It’s hard to see this word without thinking of rich suds being rubbed into your hair – or into the long, lush hair of some model on a TV commercial. Or just maybe into a carpet. There is nonetheless a clear taste of the sham in the beginning and of the poo in the end, neither a very pleasant thing by itself (although sham also has fabric senses), and combined seeming to refer to scam scat. Few people are likely to think of champagne too quickly, in spite of the bubbles and the identical first four phonemes, because of the different images of ch (in the French style) and sh. What they will think of, and mention, quite often is conditioner. This word has even been borrowed from English to French – but in the gerund form, shampooing. That oo [u] is quite atypical for French! But, now, this word in English is both a verb and a noun. Which came first, and where did it come from? Well, there’s the rub. Or, to be more exact, there’s the “Rub!” The Hindi imperative of “rub” – or, more correctly, “press” – is campo (“chaampo”). This is the verb that was used for massaging. So if your muscles got a good rubbing, this is the word that came with it, and by the mid-19th century we were using shampoo in English to refer specifically to massaging the head and hair with soap. Why did the initial affricate become a fricative? I like to think that the smoothness of the sh seemed more apropos, and the oo is also smooth and mousse-like. Pity that it didn’t stay with the [o], though – then the choices for a messy head could be shampo or chapeau.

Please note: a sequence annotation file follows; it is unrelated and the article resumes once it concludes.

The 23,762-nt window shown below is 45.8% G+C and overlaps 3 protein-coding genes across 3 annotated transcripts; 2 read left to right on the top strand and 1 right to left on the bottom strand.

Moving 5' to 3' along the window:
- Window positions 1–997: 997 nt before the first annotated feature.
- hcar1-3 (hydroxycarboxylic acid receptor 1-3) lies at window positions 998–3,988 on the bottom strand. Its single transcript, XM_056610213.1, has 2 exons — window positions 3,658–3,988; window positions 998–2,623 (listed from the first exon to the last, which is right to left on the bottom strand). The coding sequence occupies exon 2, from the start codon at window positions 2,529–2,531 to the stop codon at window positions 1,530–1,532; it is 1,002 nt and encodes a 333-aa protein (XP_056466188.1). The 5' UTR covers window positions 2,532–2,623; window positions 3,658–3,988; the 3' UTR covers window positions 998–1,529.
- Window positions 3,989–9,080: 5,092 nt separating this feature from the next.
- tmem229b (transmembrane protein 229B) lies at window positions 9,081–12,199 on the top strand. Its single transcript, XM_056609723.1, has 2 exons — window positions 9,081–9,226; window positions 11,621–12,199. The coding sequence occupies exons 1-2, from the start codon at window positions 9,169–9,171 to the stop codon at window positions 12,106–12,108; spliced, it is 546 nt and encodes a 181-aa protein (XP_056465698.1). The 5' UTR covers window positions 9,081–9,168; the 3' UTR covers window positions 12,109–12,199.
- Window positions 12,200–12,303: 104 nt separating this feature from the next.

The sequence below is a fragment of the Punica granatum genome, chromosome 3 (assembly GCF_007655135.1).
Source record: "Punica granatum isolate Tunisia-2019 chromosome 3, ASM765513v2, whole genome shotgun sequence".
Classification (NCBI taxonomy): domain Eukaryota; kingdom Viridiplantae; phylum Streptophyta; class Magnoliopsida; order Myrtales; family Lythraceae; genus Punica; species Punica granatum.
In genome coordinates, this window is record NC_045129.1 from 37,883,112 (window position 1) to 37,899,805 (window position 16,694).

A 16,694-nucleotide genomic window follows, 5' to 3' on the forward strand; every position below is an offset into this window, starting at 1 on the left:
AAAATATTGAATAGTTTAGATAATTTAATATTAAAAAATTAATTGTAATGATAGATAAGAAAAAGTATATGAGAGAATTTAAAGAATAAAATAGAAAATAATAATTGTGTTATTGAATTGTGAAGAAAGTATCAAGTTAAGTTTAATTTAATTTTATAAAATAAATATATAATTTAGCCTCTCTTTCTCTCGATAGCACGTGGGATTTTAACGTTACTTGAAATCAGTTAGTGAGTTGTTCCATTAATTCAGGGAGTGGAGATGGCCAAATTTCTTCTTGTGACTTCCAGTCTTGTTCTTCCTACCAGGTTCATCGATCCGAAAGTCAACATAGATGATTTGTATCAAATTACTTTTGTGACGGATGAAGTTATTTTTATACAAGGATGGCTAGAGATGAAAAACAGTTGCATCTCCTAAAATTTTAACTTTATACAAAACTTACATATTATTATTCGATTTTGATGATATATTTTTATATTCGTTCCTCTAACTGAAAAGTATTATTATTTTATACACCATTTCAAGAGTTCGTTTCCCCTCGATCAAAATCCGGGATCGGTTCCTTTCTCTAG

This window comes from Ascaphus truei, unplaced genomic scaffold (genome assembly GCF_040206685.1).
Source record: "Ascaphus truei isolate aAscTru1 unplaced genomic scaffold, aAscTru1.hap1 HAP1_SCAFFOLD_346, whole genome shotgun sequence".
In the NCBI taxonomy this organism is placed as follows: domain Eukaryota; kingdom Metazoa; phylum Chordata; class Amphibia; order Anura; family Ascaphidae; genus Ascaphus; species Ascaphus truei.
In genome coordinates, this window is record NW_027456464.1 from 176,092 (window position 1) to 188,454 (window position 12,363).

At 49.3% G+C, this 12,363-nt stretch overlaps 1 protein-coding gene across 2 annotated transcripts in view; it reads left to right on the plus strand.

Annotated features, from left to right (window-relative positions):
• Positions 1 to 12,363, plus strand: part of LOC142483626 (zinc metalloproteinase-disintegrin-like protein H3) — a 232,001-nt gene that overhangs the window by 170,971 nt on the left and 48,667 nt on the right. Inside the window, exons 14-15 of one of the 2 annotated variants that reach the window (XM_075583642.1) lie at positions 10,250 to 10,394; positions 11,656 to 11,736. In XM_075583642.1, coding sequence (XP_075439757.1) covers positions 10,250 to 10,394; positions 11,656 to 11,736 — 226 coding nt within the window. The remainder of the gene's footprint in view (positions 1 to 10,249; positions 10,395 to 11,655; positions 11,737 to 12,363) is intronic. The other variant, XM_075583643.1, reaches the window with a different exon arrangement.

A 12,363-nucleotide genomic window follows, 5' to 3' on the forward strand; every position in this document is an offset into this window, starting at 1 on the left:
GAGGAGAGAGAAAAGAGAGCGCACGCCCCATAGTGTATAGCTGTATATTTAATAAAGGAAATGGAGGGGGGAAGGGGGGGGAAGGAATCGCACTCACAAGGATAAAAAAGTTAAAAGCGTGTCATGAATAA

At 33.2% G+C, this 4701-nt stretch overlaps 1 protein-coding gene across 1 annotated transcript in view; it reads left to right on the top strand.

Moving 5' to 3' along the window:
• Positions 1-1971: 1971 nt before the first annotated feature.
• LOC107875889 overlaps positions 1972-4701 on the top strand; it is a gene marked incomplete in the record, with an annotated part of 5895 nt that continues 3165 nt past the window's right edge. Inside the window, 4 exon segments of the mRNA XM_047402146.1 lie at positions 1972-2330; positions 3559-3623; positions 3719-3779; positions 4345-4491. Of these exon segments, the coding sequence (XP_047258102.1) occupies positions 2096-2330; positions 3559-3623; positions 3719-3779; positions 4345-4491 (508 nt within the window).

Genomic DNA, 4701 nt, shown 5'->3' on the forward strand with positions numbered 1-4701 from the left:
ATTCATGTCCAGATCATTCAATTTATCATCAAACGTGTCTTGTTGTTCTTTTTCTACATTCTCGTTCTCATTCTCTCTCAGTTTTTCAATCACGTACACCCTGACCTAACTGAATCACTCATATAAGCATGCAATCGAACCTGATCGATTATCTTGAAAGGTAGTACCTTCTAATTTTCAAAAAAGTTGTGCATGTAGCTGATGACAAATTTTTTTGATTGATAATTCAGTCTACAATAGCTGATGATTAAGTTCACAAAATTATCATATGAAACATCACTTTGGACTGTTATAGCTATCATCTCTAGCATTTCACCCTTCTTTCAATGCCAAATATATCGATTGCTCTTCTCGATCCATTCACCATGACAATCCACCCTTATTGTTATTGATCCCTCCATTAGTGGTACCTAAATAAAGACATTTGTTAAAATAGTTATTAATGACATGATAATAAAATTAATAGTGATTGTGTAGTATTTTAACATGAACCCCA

Songs of Love and Grammar
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